In theory, transaction speed is limitless on Holochain, and energy expenditure is very low. In practice, I’ve seen no clear data on how much energy Holochain consumes, though it is bound to be many orders of magnitude lower than Bitcoin, Ethereum, and almost every other cryptocurrency.
How it works
Holochain is an open-source framework for peer-to-peer applications and its token HoloTokens (HOT) requires no mining. This means that you don’t need any specialized processors, nor is there excessive energy use involved in generating this cryptocurrency. Anyone who hosts hApps on their computer or device can receive HOT in return.
Holochain is immediate and efficient, does not rely on proof-of-work or proof-of-stake, but still enables scalable crypto-accounting. Each user provides a small amount of computing and storage, allowing P2P web applications to function, in theory, at a massive scale without need for centralized data centers or infrastructure. This depends largely on how many users sign up, however.
The cool thing about Holochain is that it can operate through a regular browser, without Holo Hosts needing to install any software. This makes it much more accessible to new, curious, and perhaps hesitant users. Holochain provides a bridge from the decentralized, P2P developer world to existing payment systems.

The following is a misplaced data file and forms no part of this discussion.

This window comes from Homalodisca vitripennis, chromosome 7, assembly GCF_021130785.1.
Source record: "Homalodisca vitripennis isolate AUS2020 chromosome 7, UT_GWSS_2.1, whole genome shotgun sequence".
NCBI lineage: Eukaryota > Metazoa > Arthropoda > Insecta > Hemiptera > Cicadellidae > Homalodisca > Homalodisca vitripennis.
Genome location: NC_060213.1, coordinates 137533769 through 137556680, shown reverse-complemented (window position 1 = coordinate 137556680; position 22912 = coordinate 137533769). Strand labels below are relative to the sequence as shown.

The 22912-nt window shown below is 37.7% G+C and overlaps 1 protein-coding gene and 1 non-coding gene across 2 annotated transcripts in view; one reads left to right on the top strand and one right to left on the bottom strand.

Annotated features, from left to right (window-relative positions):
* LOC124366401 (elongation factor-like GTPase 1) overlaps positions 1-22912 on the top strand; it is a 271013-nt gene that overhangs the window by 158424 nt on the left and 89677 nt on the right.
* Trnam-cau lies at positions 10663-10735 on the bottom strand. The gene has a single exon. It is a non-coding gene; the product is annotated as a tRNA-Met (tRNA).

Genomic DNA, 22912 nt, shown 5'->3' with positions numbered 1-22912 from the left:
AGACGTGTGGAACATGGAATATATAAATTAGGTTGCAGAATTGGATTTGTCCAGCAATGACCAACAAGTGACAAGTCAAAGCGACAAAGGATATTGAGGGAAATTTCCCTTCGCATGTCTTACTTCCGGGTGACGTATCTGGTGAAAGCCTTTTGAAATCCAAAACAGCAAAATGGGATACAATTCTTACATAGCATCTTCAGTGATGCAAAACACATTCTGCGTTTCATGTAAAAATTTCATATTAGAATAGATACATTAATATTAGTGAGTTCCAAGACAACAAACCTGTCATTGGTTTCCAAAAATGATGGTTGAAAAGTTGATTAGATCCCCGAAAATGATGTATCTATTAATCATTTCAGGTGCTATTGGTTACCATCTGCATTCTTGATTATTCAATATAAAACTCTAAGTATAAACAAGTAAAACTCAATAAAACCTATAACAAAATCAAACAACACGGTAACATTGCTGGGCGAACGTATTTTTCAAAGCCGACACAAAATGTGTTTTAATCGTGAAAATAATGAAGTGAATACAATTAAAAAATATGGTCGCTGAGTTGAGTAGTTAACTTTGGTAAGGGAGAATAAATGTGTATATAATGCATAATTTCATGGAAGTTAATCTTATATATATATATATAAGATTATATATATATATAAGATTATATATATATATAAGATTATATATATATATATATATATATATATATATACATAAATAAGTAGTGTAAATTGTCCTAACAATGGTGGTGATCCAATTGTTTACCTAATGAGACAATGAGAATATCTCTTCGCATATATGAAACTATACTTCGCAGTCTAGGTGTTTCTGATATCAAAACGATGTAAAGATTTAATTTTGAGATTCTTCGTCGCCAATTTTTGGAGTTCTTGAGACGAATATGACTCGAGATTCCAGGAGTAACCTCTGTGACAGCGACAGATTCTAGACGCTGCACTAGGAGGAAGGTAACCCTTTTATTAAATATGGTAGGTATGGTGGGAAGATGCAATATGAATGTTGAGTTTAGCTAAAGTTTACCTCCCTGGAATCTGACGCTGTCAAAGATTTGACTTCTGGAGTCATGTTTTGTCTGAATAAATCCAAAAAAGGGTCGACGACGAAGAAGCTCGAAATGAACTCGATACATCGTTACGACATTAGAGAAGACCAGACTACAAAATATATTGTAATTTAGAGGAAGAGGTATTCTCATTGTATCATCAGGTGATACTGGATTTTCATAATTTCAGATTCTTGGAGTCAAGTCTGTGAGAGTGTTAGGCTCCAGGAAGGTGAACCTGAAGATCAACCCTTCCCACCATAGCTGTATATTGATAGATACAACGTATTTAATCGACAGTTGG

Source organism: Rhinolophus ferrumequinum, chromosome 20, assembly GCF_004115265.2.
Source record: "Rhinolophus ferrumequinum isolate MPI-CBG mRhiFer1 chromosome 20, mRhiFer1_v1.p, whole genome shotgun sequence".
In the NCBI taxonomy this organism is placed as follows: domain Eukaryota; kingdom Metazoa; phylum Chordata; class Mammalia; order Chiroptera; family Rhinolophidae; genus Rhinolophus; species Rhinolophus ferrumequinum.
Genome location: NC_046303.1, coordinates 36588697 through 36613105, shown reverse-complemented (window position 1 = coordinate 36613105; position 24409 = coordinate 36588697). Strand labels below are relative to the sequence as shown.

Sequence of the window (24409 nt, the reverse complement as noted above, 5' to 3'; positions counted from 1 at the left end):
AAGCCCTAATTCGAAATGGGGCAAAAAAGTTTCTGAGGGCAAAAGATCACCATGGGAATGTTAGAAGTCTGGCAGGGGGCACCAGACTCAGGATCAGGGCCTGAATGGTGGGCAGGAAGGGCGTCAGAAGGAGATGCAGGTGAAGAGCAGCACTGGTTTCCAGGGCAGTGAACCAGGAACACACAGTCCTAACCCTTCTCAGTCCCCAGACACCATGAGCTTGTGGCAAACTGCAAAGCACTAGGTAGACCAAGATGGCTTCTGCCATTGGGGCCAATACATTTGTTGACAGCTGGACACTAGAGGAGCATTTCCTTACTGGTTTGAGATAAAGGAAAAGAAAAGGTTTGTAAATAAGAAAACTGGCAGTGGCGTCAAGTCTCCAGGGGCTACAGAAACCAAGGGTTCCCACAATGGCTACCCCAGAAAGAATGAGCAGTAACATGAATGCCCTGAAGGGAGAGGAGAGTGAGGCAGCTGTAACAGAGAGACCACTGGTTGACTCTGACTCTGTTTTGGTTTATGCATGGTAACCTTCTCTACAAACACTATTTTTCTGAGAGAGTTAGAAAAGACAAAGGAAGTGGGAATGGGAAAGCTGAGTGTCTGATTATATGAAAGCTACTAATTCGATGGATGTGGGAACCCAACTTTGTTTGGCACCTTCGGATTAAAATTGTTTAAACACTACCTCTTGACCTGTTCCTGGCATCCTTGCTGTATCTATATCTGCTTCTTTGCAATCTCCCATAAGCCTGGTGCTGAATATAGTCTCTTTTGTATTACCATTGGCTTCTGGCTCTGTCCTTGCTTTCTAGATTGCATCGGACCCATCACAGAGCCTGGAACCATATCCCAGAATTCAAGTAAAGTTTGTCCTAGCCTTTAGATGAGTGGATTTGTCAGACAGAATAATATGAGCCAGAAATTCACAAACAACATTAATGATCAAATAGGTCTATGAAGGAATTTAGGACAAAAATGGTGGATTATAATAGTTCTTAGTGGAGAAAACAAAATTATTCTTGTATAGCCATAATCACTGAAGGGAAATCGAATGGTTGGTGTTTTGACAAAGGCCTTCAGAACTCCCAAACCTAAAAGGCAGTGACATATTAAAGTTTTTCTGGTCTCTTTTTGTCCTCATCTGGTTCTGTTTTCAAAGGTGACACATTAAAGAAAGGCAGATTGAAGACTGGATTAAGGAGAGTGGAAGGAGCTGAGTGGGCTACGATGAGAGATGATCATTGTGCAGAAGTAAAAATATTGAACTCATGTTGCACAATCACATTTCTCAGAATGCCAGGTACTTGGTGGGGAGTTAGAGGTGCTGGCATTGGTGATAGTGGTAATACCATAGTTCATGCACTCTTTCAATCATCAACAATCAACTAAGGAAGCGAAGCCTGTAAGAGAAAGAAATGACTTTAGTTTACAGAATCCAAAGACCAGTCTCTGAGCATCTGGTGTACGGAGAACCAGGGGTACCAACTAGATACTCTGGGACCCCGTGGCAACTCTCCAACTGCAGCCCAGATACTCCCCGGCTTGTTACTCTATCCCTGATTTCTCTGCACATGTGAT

Because Holochain is a ‘pragmatic compromise,’ as noted by the company itself, some parts of this network are centralized. This makes it rather unique among cryptocurrency projects which typically aim to be entirely decentralized and rely fully on blockchain technology. In essence, Holo acts as a bridge between a fully decentralized network and traditional, familiar internet browsers, helping to expand the ecosystem and marketplace for DApps.
DEVVIO’s initial community offering may occur in June 2021, though details are scarce. In the meantime, this looks like a good ‘green’ cryptocurrency to keep on your radar.